Though important strides have been made in the last three decades in the research efforts on African Americans, there continues to be a lack of significant new understanding about the impact of the African American culture on the therapy process and dynamics. This volume provides an in-depth analysis of the counseling literature pertaining to African American clients. Specifically, the analysis includes a review of the different variables (client, counselor, counseling process, and assessment) that have received the bulk of research attention. This sets the stage for the presentation of a counseling model for African American clients. The authors discuss philosophical premises upon which the model is based and suggest specific counseling strategies and interventions related to the model. Case study material is integrated throughout the chapters, focusing on individual and group approaches. This volume is an important work for counseling professionals as well as for students in social work and counseling programs.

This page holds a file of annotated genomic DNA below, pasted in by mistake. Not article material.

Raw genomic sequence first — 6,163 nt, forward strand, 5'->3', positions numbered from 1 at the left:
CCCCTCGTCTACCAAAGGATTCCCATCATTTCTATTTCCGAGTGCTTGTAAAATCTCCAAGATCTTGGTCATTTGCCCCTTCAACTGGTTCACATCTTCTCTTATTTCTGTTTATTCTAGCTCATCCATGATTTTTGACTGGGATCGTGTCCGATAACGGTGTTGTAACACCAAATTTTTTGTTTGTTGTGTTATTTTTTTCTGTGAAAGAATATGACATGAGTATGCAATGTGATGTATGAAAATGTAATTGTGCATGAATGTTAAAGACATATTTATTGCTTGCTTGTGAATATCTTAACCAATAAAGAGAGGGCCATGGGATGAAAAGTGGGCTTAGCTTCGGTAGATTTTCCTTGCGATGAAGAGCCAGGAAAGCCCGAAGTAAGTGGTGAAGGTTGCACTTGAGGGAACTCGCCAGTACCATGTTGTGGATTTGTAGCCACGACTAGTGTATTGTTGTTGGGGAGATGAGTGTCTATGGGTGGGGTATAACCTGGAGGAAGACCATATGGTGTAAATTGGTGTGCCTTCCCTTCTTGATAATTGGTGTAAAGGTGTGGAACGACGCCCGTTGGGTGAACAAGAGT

Chapter 9: Raising the Bar for What Passes as Competence
Raising the Bar for What Passes as Competence
Undoubtedly, the ability to work effectively with African American populations will require a level of skill and competence that is unusual in our profession. Unusual not simply because there are so few mental health professionals of African descent but also because professional clinicians and counselors, irrespective of ethnicity, are not trained in culturally specific models and techniques. Nobles (personal communication) is indeed correct when he asserts that putting “shoe polish” on Freud will not make the theory any more African centered. Likewise, because clinicians of African descent employ traditional forms of therapy, such does not necessarily constitute Africentric psychology.
Throughout this text, the contributors and I have argued that there ...